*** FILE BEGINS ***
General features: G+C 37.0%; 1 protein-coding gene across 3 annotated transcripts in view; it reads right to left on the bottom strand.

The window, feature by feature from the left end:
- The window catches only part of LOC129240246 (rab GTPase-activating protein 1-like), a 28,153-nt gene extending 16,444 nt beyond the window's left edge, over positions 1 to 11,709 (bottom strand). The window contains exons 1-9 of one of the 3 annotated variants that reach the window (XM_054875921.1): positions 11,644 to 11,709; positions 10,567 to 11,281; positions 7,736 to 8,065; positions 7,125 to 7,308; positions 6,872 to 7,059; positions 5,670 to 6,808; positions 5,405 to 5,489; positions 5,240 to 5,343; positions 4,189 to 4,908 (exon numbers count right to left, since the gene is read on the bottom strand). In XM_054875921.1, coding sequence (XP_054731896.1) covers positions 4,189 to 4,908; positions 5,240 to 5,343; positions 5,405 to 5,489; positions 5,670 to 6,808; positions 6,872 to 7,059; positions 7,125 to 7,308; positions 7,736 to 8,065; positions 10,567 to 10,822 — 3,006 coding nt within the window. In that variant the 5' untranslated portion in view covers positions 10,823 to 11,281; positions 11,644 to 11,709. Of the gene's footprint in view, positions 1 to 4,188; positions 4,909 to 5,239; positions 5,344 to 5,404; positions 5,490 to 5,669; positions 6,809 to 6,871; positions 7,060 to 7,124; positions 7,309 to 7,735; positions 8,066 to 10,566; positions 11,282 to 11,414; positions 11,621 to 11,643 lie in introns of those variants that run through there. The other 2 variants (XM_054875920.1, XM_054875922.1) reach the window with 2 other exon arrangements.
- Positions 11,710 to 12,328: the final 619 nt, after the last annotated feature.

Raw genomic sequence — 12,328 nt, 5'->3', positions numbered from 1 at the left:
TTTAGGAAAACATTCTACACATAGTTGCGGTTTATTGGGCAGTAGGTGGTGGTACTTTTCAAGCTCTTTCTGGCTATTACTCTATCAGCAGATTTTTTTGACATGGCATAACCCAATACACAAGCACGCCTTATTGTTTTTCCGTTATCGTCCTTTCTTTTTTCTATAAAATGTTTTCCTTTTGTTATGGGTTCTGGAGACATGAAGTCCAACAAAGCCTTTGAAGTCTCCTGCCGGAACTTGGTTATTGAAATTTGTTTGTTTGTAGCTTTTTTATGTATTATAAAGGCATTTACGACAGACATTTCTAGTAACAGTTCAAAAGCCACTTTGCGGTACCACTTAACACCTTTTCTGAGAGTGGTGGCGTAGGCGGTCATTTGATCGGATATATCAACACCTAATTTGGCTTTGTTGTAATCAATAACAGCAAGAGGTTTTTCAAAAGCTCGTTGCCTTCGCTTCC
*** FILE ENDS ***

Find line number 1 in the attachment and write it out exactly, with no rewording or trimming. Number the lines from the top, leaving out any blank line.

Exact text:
General features: G+C 37.0%; 1 protein-coding gene across 3 annotated transcripts in view; it reads right to left on the bottom strand.